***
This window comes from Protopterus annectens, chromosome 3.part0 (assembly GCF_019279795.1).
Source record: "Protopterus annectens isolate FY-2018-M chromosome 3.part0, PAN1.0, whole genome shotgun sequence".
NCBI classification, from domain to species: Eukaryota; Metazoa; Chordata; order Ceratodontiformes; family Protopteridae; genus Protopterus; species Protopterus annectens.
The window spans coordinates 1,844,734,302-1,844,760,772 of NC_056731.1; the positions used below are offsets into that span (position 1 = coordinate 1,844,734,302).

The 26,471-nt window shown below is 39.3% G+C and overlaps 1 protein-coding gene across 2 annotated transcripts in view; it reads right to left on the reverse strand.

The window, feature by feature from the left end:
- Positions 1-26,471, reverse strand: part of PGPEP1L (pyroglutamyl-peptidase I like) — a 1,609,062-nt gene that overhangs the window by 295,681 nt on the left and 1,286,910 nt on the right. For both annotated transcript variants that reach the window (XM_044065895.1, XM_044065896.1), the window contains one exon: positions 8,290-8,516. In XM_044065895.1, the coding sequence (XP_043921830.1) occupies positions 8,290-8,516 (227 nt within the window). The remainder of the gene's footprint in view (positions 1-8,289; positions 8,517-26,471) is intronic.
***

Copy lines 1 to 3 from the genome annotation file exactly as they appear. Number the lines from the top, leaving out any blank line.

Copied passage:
This window comes from Protopterus annectens, chromosome 3.part0 (assembly GCF_019279795.1).
Source record: "Protopterus annectens isolate FY-2018-M chromosome 3.part0, PAN1.0, whole genome shotgun sequence".
NCBI classification, from domain to species: Eukaryota; Metazoa; Chordata; order Ceratodontiformes; family Protopteridae; genus Protopterus; species Protopterus annectens.